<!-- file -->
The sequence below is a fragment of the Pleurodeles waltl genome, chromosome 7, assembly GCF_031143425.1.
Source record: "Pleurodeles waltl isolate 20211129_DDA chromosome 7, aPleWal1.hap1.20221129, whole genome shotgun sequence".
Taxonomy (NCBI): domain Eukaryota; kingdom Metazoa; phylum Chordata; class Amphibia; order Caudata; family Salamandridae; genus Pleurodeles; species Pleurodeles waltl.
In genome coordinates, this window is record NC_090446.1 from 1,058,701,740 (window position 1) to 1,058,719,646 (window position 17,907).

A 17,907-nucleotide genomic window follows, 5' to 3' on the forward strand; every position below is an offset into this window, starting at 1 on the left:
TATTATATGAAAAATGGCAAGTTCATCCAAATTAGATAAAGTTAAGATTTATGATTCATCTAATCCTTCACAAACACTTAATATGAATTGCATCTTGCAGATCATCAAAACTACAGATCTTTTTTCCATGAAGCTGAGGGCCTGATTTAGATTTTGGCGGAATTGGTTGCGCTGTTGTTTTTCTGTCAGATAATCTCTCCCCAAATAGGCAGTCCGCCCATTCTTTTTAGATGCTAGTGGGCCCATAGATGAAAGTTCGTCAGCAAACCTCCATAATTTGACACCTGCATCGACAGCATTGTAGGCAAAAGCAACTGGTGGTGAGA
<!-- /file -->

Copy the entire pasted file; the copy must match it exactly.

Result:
The sequence below is a fragment of the Pleurodeles waltl genome, chromosome 7, assembly GCF_031143425.1.
Source record: "Pleurodeles waltl isolate 20211129_DDA chromosome 7, aPleWal1.hap1.20221129, whole genome shotgun sequence".
Taxonomy (NCBI): domain Eukaryota; kingdom Metazoa; phylum Chordata; class Amphibia; order Caudata; family Salamandridae; genus Pleurodeles; species Pleurodeles waltl.
In genome coordinates, this window is record NC_090446.1 from 1,058,701,740 (window position 1) to 1,058,719,646 (window position 17,907).

A 17,907-nucleotide genomic window follows, 5' to 3' on the forward strand; every position below is an offset into this window, starting at 1 on the left:
TATTATATGAAAAATGGCAAGTTCATCCAAATTAGATAAAGTTAAGATTTATGATTCATCTAATCCTTCACAAACACTTAATATGAATTGCATCTTGCAGATCATCAAAACTACAGATCTTTTTTCCATGAAGCTGAGGGCCTGATTTAGATTTTGGCGGAATTGGTTGCGCTGTTGTTTTTCTGTCAGATAATCTCTCCCCAAATAGGCAGTCCGCCCATTCTTTTTAGATGCTAGTGGGCCCATAGATGAAAGTTCGTCAGCAAACCTCCATAATTTGACACCTGCATCGACAGCATTGTAGGCAAAAGCAACTGGTGGTGAGA